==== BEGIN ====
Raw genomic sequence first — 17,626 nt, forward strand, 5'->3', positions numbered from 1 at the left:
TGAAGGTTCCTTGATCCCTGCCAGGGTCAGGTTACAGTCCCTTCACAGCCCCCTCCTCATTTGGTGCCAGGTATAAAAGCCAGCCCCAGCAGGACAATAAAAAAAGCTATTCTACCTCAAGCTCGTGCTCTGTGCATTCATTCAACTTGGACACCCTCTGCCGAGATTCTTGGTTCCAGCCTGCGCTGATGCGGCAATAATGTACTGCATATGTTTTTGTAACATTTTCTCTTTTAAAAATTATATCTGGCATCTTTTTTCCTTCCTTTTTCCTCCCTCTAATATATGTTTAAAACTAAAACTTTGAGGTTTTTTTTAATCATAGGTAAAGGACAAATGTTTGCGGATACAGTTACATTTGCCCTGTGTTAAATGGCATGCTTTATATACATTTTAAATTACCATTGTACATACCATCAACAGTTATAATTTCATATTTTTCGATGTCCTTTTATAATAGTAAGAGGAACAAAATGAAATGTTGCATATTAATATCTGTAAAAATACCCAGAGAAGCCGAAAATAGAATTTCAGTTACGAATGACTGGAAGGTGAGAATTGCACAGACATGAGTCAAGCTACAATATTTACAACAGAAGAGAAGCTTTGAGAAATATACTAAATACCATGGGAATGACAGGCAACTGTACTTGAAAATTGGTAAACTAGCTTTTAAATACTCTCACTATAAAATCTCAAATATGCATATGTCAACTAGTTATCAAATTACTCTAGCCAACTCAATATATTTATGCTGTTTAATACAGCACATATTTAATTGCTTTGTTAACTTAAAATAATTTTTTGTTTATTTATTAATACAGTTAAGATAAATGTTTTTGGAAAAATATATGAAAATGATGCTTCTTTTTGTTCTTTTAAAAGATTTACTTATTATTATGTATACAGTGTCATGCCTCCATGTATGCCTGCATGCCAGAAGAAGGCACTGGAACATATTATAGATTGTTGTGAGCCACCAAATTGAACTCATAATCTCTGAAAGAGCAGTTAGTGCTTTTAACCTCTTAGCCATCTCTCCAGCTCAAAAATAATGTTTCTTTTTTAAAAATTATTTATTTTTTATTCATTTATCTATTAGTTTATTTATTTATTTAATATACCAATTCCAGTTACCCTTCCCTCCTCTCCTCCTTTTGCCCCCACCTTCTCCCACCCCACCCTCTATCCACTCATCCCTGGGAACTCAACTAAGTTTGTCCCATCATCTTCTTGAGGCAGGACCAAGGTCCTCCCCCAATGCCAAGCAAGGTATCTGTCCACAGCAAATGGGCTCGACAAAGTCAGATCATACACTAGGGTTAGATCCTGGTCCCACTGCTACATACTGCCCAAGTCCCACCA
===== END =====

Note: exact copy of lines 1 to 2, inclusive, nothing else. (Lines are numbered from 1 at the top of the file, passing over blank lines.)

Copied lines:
Raw genomic sequence first — 17,626 nt, forward strand, 5'->3', positions numbered from 1 at the left:
TGAAGGTTCCTTGATCCCTGCCAGGGTCAGGTTACAGTCCCTTCACAGCCCCCTCCTCATTTGGTGCCAGGTATAAAAGCCAGCCCCAGCAGGACAATAAAAAAAGCTATTCTACCTCAAGCTCGTGCTCTGTGCATTCATTCAACTTGGACACCCTCTGCCGAGATTCTTGGTTCCAGCCTGCGCTGATGCGGCAATAATGTACTGCATATGTTTTTGTAACATTTTCTCTTTTAAAAATTATATCTGGCATCTTTTTTCCTTCCTTTTTCCTCCCTCTAATATATGTTTAAAACTAAAACTTTGAGGTTTTTTTTAATCATAGGTAAAGGACAAATGTTTGCGGATACAGTTACATTTGCCCTGTGTTAAATGGCATGCTTTATATACATTTTAAATTACCATTGTACATACCATCAACAGTTATAATTTCATATTTTTCGATGTCCTTTTATAATAGTAAGAGGAACAAAATGAAATGTTGCATATTAATATCTGTAAAAATACCCAGAGAAGCCGAAAATAGAATTTCAGTTACGAATGACTGGAAGGTGAGAATTGCACAGACATGAGTCAAGCTACAATATTTACAACAGAAGAGAAGCTTTGAGAAATATACTAAATACCATGGGAATGACAGGCAACTGTACTTGAAAATTGGTAAACTAGCTTTTAAATACTCTCACTATAAAATCTCAAATATGCATATGTCAACTAGTTATCAAATTACTCTAGCCAACTCAATATATTTATGCTGTTTAATACAGCACATATTTAATTGCTTTGTTAACTTAAAATAATTTTTTGTTTATTTATTAATACAGTTAAGATAAATGTTTTTGGAAAAATATATGAAAATGATGCTTCTTTTTGTTCTTTTAAAAGATTTACTTATTATTATGTATACAGTGTCATGCCTCCATGTATGCCTGCATGCCAGAAGAAGGCACTGGAACATATTATAGATTGTTGTGAGCCACCAAATTGAACTCATAATCTCTGAAAGAGCAGTTAGTGCTTTTAACCTCTTAGCCATCTCTCCAGCTCAAAAATAATGTTTCTTTTTTAAAAATTATTTATTTTTTATTCATTTATCTATTAGTTTATTTATTTATTTAATATACCAATTCCAGTTACCCTTCCCTCCTCTCCTCCTTTTGCCCCCACCTTCTCCCACCCCACCCTCTATCCACTCATCCCTGGGAACTCAACTAAGTTTGTCCCATCATCTTCTTGAGGCAGGACCAAGGTCCTCCCCCAATGCCAAGCAAGGTATCTGTCCACAGCAAATGGGCTCGACAAAGTCAGATCATACACTAGGGTTAGATCCTGGTCCCACTGCTACATACTGCCCAAGTCCCACCA